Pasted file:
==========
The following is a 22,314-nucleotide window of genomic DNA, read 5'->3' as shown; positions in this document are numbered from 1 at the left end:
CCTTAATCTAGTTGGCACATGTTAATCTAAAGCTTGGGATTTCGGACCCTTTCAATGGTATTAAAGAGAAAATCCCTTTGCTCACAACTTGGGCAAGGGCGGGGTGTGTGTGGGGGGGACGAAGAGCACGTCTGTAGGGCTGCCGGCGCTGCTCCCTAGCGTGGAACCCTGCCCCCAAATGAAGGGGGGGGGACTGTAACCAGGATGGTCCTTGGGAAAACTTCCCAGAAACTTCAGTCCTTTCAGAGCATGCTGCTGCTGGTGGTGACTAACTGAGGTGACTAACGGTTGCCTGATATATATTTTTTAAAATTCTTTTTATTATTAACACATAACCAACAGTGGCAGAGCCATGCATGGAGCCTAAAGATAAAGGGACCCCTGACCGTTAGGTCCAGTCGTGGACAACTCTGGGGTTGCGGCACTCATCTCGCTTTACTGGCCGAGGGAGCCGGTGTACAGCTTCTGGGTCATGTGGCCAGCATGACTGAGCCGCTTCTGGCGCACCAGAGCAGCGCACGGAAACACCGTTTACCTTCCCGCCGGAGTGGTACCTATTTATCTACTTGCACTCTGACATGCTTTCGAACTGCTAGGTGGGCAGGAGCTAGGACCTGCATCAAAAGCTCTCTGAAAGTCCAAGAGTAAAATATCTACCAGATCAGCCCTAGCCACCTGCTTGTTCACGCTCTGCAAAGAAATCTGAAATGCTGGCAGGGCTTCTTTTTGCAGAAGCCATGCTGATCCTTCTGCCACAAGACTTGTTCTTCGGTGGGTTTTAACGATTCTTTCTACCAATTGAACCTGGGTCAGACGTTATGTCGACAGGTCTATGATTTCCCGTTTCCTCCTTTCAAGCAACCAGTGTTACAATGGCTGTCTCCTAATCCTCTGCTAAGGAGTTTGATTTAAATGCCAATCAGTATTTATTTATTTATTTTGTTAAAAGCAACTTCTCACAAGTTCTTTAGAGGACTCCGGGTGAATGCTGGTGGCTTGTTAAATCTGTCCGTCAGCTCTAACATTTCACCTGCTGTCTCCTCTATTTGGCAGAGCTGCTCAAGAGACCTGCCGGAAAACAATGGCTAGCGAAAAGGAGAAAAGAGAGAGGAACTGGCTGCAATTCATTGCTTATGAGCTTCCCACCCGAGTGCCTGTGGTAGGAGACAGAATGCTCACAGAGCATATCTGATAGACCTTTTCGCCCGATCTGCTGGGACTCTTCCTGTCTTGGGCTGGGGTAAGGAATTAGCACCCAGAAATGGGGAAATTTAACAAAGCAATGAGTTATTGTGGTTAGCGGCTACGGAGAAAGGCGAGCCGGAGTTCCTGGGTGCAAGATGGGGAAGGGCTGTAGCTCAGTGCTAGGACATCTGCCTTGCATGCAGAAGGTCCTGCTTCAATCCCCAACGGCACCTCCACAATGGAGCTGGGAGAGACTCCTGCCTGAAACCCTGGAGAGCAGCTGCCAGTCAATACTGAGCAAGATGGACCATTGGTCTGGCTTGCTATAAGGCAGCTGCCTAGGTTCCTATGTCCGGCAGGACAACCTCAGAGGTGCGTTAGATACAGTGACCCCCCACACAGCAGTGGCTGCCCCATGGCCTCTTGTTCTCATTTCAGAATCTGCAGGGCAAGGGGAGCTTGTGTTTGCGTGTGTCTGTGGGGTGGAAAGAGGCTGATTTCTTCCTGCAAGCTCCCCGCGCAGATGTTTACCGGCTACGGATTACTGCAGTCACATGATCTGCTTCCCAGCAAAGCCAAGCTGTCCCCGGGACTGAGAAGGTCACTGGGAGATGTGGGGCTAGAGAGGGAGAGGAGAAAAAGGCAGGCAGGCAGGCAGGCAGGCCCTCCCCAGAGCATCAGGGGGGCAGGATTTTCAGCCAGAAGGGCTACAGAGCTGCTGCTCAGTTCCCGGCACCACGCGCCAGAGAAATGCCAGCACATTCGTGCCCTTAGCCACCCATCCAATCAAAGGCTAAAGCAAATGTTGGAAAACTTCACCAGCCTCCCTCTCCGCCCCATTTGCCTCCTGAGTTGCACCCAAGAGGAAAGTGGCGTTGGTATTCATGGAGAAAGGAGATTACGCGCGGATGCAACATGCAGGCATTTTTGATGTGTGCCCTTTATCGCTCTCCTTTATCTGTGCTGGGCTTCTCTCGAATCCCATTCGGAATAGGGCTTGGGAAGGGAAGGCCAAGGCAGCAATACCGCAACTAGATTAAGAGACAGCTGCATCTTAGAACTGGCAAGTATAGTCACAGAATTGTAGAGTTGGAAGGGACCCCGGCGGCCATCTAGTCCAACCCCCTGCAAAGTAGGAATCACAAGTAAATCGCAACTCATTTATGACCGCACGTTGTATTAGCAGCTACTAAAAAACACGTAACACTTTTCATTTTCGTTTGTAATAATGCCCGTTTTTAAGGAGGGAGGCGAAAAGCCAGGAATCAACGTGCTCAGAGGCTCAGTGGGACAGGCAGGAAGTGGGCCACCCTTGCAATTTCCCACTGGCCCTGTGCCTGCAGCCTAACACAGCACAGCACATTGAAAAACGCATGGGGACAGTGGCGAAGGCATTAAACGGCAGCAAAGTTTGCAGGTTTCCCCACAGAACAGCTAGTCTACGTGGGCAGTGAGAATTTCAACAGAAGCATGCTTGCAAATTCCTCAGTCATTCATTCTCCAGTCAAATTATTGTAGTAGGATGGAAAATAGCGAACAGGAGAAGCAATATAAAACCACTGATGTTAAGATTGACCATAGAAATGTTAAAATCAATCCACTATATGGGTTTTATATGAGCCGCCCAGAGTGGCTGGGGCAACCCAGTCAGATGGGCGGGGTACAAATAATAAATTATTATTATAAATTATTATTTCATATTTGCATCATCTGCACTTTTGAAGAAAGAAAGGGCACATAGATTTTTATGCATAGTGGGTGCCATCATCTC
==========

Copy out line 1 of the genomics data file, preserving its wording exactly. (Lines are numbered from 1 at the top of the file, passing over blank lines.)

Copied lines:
The following is a 22,314-nucleotide window of genomic DNA, read 5'->3' as shown; positions in this document are numbered from 1 at the left end: